Chatty Plants

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The Secret Life of Plants (1973, Harper & Row)

The Secret Life of Plants
(1973, Harper & Row)

I remember back in the early 1970s when a book came out called The Secret Life of Plants (P. Tompkins, C. Bird). The book discussed alternative views of plant life, including suggestions that plants were sentient beings, and that by talking to them, we could not only become more relaxed horticulturalists, but the plants would be happier, too. It inspired my mother to have the occasional chat with the African violets on the kitchen windowsill for an entire summer. I can’t speak for the violets, but my mother definitely got bored, and the violets didn’t seem any better or worse for all the encouraging words.

Overall, the notion that plants were sentient, conversation-capable creatures was chalked up to the post-1960s lovey-dovey wish for interconnectedness rather than given credence as having any firm basis in scientific methodology.

But thirty years of research, changed perspectives and better equipment have been showing that plants can, indeed, communicate in a variety of ways, both with other plants and with animals, mostly insects.

There’s this, about plants talking between species:

Larch roots with mycorrhizal fungi. All the white roots on the Larch seedlings in picture are 'Friendly Fungi' roots, the thicker red/brown roots are the Larch's roots. This fungal network increases the volume of soil explored by the plant by up to 700 times. Via: Buckingham Nurseries, UK

Larch roots with mycorrhizal fungi. All the white roots on the Larch seedlings in picture are ‘Friendly Fungi’ roots, the thicker red/brown roots are the Larch’s roots. This fungal network increases the volume of soil explored by the plant by up to 700 times.
Via: Buckingham Nurseries, UK

A new study released this month shows that when plants are connected via an underground network of the common mycorrhizae fungi, the fungi act as “a conduit for signalling between plants, acting as an early warning system for herbivore attack.” The signals not only warn of an attack, they also work to attract enemies (in this case, a specific kind of wasp) of the attacking pests (aphids). Mycorrhizae fungi inhabit the roots of many plants, providing nutrients in exchange for carbon, but this communication takes the relationship a step further. Once alerted by plants under attack, uninfested plants that were connected to the network could start mounting their defences.

A 2001 study published in Science talked showed tobacco plants (Nicotiana attenuata) fighting herbivore attacks by releasing volatiles to attract predators, which would then come and feed on the eggs of attacking pests. The plants were able to reduce pest populations by up to 90%.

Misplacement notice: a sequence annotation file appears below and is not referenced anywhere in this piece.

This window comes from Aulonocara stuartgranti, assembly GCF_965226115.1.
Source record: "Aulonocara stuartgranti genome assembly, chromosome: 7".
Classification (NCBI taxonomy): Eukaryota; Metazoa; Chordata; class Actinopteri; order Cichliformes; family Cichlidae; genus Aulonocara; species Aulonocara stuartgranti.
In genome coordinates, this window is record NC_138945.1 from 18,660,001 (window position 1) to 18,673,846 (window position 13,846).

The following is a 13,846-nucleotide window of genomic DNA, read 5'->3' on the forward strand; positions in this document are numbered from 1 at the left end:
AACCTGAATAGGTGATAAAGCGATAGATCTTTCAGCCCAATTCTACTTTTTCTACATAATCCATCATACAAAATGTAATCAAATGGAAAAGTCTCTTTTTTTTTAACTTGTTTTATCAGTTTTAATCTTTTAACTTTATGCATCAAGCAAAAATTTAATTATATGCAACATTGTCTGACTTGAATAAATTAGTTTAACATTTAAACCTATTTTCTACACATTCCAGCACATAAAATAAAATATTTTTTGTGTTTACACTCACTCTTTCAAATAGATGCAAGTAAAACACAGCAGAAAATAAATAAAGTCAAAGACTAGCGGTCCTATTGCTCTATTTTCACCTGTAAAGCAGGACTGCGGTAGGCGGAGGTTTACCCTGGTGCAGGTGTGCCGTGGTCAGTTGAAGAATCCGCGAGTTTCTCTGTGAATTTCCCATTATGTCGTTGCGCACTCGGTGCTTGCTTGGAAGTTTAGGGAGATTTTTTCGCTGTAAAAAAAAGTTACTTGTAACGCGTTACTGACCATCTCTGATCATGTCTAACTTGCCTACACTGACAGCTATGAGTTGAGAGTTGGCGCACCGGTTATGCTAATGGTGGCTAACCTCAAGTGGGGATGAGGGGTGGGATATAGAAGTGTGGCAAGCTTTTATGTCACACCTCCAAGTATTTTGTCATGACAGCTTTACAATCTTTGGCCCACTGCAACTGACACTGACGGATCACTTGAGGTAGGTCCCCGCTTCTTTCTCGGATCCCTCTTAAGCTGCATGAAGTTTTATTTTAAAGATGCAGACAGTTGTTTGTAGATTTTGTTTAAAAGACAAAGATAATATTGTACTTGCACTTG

Fine, but this is still in the realm of chemical communication. It’s unseen, and it’s not like the plants are actually talking to each other in the sense that we understand vocal communication.

And then there’s this:

Monica Gagliano, plant acoustics researcher. CREDIT: University of Western Australia

Monica Gagliano, plant acoustics researcher.
CREDIT: University of Western Australia

A study in BMC Ecology provides evidence that chili seeds, known to grow more vigorously when in the presence of basil plants, do so even if cut off from any chemical or light-related signals with those ‘beneficial’ plants, indicating some form of ‘alternative signaling channel’. Monica Gagliano, a plant acoustics researcher, suggests that vibrations are the signaling mechanism, which would imply that plants can hear. Or at least, they are responsive to minute sound vibrations.

And finally, there are the people who listen to trees:

From LiveScience: “Air bubbles form when a tree is trying to suck moisture out of dry ground during droughts. As leaves on a tree collect carbon dioxide, they open their pores, a process that leaves them vulnerable to water loss. Lab experiments at Grenoble University in France have isolated ultrasonic pops, which are 100 times faster than what a human can hear, in slivers of dead pine wood bathed in a hydrogel to simulate the conditions of a living tree. The race is now on between researchers to create equipment capable of listening to tree sounds.”

Why? So we can better identify trees that are in distress. Earlier studies have shown that bark beetles may be able to hear which trees are more vulnerable to attack during drought conditions due to the air bubbles that form. Humans might be able to listen to the trees to assist them.

Douglas fir trees Image via: TerraDaily

Douglas fir trees
Image via: TerraDaily

Did I mention that mycorrhizae fungi networks are vast and complex in many natural habitats? Who knows just how complicated these conversations might be?

My mother would have been so thrilled to know her conversation wasn’t entirely one-sided. She just needed to know how to understand the signals.

More:

Ecology Letters study – Underground signals carried through common mycelial networks warn neighbouring plants of aphid attack by Z. Babikova, L. Gilbert, T. Bruce, M. Birkett, J.C. Caulfied, C. Woodcock, J.A. Pickett, D. Johnson

BBC News article – Fungus network ‘plays role in plant communication’

Science AAAS study (2001) – Defensive Function of Herbivore-Induced Plant Volatile Emissions in Nature by A. Kessler & I.T. Baldwin

Discover Magazine article (2002) – Talking Plants by S. Russell & M. Aguilera-Hellweg

BMC Ecology study – Love thy neighbour: facilitation through an alternative signalling modality in plants by M. Gagliano & M. Renton

LiveScience article – Sound Garden – Can plants actually talk and hear? by Becky Oskin

LiveScience article – Thirsty Wood’s Distress Call Heard in Lab by Elizabeth Howell

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  1. Pingback: The Mirror Test – International World Wildlife Day | champagnewhisky

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